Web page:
South Korea launches first military spy satellite via SpaceX rocket

Satellite launch comes less than two weeks after North Korea successfully put its spy satellite into orbit

Web Desk
Saturday, December 02, 2023
Elon Musk's Falcon 9 rocket carrying South Korea's first military spy satellite prepares for liftoff as part of the Korea 425 mission fromVandenberg US Space Force Base, California on December 1, 2023. — X/SpaceX

South Korea has intensified the space race on the peninsula by launching its first military spy satellite on a SpaceX rocket following Pyongyang's launch of its first surveillance satellite last week.

The reconnaissance satellite was carried by a Falcon 9 rocket belonging to Elon Musk's SpaceX and lifted off from the Vandenberg US Space Force Base in California at 10:19 am local time on Friday.

The word "KOREA" was emblazoned across the rocket, and according to South Korea's Yonhap news agency, the satellite successfully reached orbit soon after.

“The Falcon 9 lifted off at 10:19am and sent the reconnaissance satellite into orbit approximately four minutes after the launch,” Yonhap said, citing South Korea’s defence ministry.

Reaching orbit would mean that South Korea has successfully launched its first domestically built spy satellite to monitor North Korea, with plans to launch four more by the end of 2025.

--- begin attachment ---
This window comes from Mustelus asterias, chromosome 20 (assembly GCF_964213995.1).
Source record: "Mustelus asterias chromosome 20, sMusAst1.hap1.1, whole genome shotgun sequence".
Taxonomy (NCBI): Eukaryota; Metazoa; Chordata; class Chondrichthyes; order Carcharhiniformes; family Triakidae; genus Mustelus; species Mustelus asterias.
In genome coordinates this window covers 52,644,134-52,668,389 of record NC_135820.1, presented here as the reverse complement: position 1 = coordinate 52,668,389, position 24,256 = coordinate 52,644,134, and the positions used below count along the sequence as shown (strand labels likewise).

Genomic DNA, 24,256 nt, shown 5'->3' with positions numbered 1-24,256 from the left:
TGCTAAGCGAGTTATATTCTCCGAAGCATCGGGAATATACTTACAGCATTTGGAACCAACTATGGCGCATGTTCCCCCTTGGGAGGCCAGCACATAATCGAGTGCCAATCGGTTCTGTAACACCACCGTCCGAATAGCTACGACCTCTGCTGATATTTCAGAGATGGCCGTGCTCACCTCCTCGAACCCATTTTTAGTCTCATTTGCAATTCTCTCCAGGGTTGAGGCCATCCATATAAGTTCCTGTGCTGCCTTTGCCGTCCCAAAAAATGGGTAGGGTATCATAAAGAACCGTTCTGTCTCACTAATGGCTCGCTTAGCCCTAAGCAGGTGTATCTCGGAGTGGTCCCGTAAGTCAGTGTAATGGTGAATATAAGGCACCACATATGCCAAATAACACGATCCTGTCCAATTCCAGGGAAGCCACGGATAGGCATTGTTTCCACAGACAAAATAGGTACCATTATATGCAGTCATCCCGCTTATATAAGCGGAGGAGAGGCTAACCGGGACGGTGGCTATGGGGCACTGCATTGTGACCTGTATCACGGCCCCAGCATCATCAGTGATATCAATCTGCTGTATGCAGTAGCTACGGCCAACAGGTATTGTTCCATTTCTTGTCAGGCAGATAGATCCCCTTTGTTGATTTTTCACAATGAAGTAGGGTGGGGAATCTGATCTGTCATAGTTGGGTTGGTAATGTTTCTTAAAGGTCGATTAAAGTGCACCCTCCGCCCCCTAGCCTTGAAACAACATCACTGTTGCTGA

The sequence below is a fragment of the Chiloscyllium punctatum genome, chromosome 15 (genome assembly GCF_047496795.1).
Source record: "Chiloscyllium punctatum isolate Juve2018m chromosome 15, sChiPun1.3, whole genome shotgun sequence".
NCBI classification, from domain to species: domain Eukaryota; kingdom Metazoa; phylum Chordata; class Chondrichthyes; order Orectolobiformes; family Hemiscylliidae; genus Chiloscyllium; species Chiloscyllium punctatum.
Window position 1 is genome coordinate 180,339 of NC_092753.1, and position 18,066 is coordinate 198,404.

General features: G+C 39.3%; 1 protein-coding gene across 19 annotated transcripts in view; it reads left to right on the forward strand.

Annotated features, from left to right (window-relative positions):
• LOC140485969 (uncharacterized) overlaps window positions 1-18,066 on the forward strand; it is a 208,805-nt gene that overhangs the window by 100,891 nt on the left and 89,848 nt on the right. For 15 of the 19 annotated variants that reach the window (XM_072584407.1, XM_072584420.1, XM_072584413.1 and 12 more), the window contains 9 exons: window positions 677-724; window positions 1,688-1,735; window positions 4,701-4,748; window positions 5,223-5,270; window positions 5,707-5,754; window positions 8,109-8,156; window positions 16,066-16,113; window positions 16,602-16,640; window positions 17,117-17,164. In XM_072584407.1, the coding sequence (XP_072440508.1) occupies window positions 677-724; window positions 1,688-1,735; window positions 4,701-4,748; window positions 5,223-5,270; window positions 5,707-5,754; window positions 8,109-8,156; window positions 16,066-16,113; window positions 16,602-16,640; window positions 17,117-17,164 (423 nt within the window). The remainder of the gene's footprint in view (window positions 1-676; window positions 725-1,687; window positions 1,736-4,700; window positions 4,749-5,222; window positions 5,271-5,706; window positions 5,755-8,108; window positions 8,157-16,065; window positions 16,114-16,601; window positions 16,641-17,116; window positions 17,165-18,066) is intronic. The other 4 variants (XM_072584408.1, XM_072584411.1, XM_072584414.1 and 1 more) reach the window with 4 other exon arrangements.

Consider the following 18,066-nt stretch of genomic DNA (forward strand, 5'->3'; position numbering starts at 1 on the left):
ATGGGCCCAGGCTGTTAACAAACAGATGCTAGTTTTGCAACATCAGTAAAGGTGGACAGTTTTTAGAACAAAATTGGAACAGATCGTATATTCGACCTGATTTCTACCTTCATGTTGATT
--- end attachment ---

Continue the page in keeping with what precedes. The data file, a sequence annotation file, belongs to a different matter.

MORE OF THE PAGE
The satellite, set to orbit between 400km and 600km above Earth, can detect objects as small as 30cm.

“Considering resolution and its capacity for Earth observation … our satellite technology ranks in the top five globally,” the defence ministry official said, as quoted by Yonhap.

The launch comes less than two weeks after Pyongyang successfully put its spy satellite into orbit, The Guardian reported.

“Until now, South Korea has relied heavily on US-run spy satellites” when it came to monitoring the North, said Choi Gi-il, professor of military studies at Sangji University.

Choi added that while the South had “succeeded in the launch of a military communications satellite, it has taken much longer for a reconnaissance satellite due to higher technological hurdles."

According to experts, launching a functional reconnaissance satellite into orbit would strengthen North Korea's capacity for obtaining intelligence, especially over South Korea, and supply vital information in the event of a military confrontation.

South Korea has relied on its American allies for satellite intelligence but is planning an array of reconnaissance and military communications satellites as part of a broader push into space, Reuters reported.

After two earlier attempts ended in rocket crashes this year, North Korea used its own Chollima-1 launch vehicle to place the Malligyong-1 reconnaissance satellite in orbit.

Pyongyang has yet to release any imagery from that satellite, and analysts say its full capabilities are unknown.

North Korean state media says the craft has already photographed a range of "target regions" ranging from the White House and Pentagon to US military bases in South Korea, Guam, and Hawaii, and the South Korean capital, Seoul.